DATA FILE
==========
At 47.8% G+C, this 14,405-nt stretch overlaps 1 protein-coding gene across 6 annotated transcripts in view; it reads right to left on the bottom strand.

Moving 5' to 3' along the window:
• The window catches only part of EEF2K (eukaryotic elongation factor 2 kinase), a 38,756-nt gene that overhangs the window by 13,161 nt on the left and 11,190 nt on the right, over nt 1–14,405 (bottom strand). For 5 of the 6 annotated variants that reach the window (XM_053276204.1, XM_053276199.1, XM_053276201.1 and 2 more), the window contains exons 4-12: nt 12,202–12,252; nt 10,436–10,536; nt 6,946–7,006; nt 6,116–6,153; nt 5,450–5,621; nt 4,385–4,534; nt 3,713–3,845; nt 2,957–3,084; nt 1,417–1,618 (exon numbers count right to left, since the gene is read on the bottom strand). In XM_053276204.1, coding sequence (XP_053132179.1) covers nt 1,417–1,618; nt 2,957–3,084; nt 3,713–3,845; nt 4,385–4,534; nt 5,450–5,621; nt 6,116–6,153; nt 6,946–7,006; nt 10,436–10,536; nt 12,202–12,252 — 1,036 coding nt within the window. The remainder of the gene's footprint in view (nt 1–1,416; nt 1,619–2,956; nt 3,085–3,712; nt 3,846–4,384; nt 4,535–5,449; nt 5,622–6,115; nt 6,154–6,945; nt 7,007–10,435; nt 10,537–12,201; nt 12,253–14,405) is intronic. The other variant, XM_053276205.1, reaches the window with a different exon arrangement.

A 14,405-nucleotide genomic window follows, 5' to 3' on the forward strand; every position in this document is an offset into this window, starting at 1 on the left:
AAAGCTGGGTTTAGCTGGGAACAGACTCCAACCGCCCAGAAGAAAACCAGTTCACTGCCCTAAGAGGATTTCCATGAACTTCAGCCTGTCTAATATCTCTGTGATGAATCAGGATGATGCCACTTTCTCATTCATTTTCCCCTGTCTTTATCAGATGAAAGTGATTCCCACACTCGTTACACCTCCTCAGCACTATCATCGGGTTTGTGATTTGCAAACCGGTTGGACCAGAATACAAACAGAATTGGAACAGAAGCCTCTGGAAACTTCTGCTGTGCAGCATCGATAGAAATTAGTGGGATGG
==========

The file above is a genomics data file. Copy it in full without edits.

At 47.8% G+C, this 14,405-nt stretch overlaps 1 protein-coding gene across 6 annotated transcripts in view; it reads right to left on the bottom strand.

Moving 5' to 3' along the window:
• The window catches only part of EEF2K (eukaryotic elongation factor 2 kinase), a 38,756-nt gene that overhangs the window by 13,161 nt on the left and 11,190 nt on the right, over nt 1–14,405 (bottom strand). For 5 of the 6 annotated variants that reach the window (XM_053276204.1, XM_053276199.1, XM_053276201.1 and 2 more), the window contains exons 4-12: nt 12,202–12,252; nt 10,436–10,536; nt 6,946–7,006; nt 6,116–6,153; nt 5,450–5,621; nt 4,385–4,534; nt 3,713–3,845; nt 2,957–3,084; nt 1,417–1,618 (exon numbers count right to left, since the gene is read on the bottom strand). In XM_053276204.1, coding sequence (XP_053132179.1) covers nt 1,417–1,618; nt 2,957–3,084; nt 3,713–3,845; nt 4,385–4,534; nt 5,450–5,621; nt 6,116–6,153; nt 6,946–7,006; nt 10,436–10,536; nt 12,202–12,252 — 1,036 coding nt within the window. The remainder of the gene's footprint in view (nt 1–1,416; nt 1,619–2,956; nt 3,085–3,712; nt 3,846–4,384; nt 4,535–5,449; nt 5,622–6,115; nt 6,154–6,945; nt 7,007–10,435; nt 10,537–12,201; nt 12,253–14,405) is intronic. The other variant, XM_053276205.1, reaches the window with a different exon arrangement.

A 14,405-nucleotide genomic window follows, 5' to 3' on the forward strand; every position in this document is an offset into this window, starting at 1 on the left:
AAAGCTGGGTTTAGCTGGGAACAGACTCCAACCGCCCAGAAGAAAACCAGTTCACTGCCCTAAGAGGATTTCCATGAACTTCAGCCTGTCTAATATCTCTGTGATGAATCAGGATGATGCCACTTTCTCATTCATTTTCCCCTGTCTTTATCAGATGAAAGTGATTCCCACACTCGTTACACCTCCTCAGCACTATCATCGGGTTTGTGATTTGCAAACCGGTTGGACCAGAATACAAACAGAATTGGAACAGAAGCCTCTGGAAACTTCTGCTGTGCAGCATCGATAGAAATTAGTGGGATGG